“And the people stood beholding. And the rulers also with them derided him, saying, He saved others; let him save himself, if he be Christ, the chosen of God. And the soldiers also mocked Him, coming to him, and offering him vinegar, and saying, If thou be the king of the Jews, save thyself. And one of the malefactors which were hanged railed on him saying, If thou be the Christ, save thyself and us.” —Luke 23:35-37, 39
The underlying cause of most sins is selfishness. It is called by several different names, such as pride, self-will, the flesh, and self-esteem. It is valuing, preferring, and giving priority to self above anything or anyone else, including God.
In the verses above, some of the Jewish people, religious rulers, soldiers, and even one of the criminals who was crucified with Jesus, mocked and ridiculed Him by telling Him to save Himself. If He was the Messiah who healed the blind, deaf, and lame, and even raised the dead, it should be a simple thing for Him to save Himself from dying on the cross. But they did not understand that this was the whole purpose, or cause, for which He was born and lived for (John 12:27).
Even His own disciples did not understand and actually opposed why He surrendered without a fight (Luke 22:49-53). They talked, from the beginning, about His having to be killed (Matthew 16:21-23; Mark 8:31-33; Luke 9:22, 44-45; 18:31-34). And they expected Him to deliver them from the Roman Empire and establish a new kingdom of Israel, but He rebuked them for going against His death, which was God’s will. Jesus went as far to say that no one could be one of His disciples if he was not willing to give up his entire selfish life and live for God.
Even though being a Christian can cause someone to be killed physically, it is necessary for everyone to become a “living sacrifice” (Rom. 12:1), or to surrender his life completely to God through faith in who Christ is and what He did on the cross. This is what it meant to allow Christ to be the Lord of—in control of—his life, which is an essential part of becoming and remaining a Christian (Matt. 16:24-25; Mark 8:34-35; Luke 9:23-24). This is what the rich young ruler refused to do because his material possessions were more important to him than surrendering to and following Jesus (Luke 18:23). But that is exactly what the person did when he found a treasure in a field (Matt. 13:44), and a pearl of great price (Matt. 13:46). He went and sold all he had so he could buy the items that were much more valuable than all he had.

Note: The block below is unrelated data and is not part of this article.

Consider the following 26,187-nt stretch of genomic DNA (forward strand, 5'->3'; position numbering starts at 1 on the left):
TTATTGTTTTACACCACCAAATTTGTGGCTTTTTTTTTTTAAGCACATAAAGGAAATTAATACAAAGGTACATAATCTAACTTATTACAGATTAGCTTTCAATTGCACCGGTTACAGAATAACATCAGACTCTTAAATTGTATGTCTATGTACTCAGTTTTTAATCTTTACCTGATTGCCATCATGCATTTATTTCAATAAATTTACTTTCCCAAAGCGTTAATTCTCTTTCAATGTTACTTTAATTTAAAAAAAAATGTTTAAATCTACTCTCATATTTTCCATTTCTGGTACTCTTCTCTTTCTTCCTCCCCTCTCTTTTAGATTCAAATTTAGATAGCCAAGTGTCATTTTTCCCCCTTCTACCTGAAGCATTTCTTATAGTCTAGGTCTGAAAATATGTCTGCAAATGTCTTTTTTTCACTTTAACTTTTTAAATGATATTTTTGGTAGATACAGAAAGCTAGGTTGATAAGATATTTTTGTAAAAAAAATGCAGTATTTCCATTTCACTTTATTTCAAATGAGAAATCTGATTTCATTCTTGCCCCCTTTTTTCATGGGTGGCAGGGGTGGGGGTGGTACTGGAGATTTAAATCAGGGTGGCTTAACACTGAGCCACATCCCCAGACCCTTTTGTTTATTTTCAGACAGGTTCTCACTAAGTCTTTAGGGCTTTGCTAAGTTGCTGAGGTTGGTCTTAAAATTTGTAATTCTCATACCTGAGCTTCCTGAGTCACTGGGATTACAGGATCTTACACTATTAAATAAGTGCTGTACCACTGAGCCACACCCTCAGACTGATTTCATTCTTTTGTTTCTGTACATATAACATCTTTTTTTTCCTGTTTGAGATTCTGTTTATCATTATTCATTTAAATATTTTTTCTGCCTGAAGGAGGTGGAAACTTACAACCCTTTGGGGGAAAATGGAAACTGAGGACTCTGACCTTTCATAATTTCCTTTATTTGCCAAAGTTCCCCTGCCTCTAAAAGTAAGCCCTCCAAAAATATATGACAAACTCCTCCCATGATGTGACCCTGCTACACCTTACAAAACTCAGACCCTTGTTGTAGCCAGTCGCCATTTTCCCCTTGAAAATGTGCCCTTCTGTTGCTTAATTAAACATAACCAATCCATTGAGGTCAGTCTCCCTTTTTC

Everyone is trading his life for something. They are either trading or giving up their souls for the temporary things of this life that lead to eternal death, or they are giving up their lives in this world so they can have eternal life with God. (Matt. 16:26; Mark 8:36-37; Luke 9:25).
Paul said it this way: Most people change, or trade, the glory of God for an idol (Rom. 1:23). They go on to change or trade the truth of God for a lie and worship and serve the creature more than the Creator (Romans 1:25). Finally, some go as far to change or trade the godly relations between a man and a woman in marriage for homosexuality (Rom. 1:26-27).
In Acts 1:8, believers are described as witnesses (3144. martus) who have information or knowledge of something to give to others. This information is gained and given to others by the power of the Holy Spirit. First, it is gained by the power of the Spirit only through faith in the cross that enables believers to be dead to:
Then it is shared with others by the power and anointing of the Spirit resulting from the baptism of the Holy Spirit (Acts 2:4; 4:23-31; 8:14-17; 9:17-18; 10:44-48; 19:1-7).
- the sin nature (Rom. 6:2, 7, 11; I Pet. 2:24)
- the law (Rom. 7:4; 8:1-2; Gal. 2:19; 5:18)
- the world (Col. 2:20; Gal. 6:14)
- the flesh (Rom. 8:11-13; Gal. 5:16, 24)
- the devil (Col. 2:14-15; I John 3:8-9; 5:18)
So God requires every person who wants to live for Him to surrender everything he is and everything he has to be a Christian and fulfill God’s plan for his life. This is similar to Jesus overcoming selfishness by humbling Himself and being obedient to death, even the death of the cross (Phil. 2:8).